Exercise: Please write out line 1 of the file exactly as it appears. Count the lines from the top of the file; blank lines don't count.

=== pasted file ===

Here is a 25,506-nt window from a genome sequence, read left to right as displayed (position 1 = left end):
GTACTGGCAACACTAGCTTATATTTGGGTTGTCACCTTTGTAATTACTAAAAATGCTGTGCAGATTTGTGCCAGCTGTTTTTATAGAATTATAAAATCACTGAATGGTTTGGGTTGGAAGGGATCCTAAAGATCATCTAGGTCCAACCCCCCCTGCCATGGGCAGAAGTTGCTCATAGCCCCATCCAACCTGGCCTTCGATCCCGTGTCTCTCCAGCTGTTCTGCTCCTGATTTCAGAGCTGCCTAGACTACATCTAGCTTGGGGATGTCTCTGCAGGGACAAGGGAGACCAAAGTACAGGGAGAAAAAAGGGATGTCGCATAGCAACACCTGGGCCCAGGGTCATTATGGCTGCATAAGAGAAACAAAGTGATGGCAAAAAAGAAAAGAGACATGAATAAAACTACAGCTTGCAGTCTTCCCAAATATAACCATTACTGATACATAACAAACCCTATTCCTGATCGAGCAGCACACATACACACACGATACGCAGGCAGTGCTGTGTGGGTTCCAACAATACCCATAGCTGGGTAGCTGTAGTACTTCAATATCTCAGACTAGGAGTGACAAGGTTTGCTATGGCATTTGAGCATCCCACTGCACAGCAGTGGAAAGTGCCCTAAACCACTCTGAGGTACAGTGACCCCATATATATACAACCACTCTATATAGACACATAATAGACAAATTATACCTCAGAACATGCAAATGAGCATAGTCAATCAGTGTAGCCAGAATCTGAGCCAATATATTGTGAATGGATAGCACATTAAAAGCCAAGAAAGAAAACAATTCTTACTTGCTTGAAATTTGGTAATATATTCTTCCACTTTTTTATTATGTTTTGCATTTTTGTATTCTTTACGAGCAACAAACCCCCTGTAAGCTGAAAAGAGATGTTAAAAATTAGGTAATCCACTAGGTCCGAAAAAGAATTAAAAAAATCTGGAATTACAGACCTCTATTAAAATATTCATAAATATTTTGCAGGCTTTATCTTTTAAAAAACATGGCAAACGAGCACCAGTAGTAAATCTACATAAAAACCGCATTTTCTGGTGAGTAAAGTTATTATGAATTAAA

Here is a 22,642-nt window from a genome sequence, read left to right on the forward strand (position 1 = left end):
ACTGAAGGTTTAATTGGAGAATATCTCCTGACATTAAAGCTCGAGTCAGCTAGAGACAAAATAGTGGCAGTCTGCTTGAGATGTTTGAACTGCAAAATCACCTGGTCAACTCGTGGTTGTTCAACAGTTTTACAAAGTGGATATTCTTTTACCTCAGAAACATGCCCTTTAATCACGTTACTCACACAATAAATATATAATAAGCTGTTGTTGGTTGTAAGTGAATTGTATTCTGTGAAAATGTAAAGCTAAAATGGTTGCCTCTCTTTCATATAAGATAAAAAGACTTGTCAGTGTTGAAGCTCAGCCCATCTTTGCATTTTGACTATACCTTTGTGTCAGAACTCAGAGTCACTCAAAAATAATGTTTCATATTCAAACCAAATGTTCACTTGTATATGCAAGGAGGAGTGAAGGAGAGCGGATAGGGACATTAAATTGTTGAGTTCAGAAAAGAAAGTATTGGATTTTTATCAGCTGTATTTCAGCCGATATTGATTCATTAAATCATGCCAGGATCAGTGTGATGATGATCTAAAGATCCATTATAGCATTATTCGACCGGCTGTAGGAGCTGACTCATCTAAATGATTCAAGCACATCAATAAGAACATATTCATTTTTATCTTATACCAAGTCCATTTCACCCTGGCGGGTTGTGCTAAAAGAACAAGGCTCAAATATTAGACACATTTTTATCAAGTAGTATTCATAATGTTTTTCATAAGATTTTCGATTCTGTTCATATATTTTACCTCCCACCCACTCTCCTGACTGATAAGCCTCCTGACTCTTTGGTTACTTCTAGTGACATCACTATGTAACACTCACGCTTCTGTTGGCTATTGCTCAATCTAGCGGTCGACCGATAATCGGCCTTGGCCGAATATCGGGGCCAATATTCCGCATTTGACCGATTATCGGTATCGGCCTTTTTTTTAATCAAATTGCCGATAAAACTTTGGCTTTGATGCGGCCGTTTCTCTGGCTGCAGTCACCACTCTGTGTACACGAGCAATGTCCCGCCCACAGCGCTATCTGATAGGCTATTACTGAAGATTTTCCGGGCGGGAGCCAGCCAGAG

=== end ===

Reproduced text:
Here is a 25,506-nt window from a genome sequence, read left to right as displayed (position 1 = left end):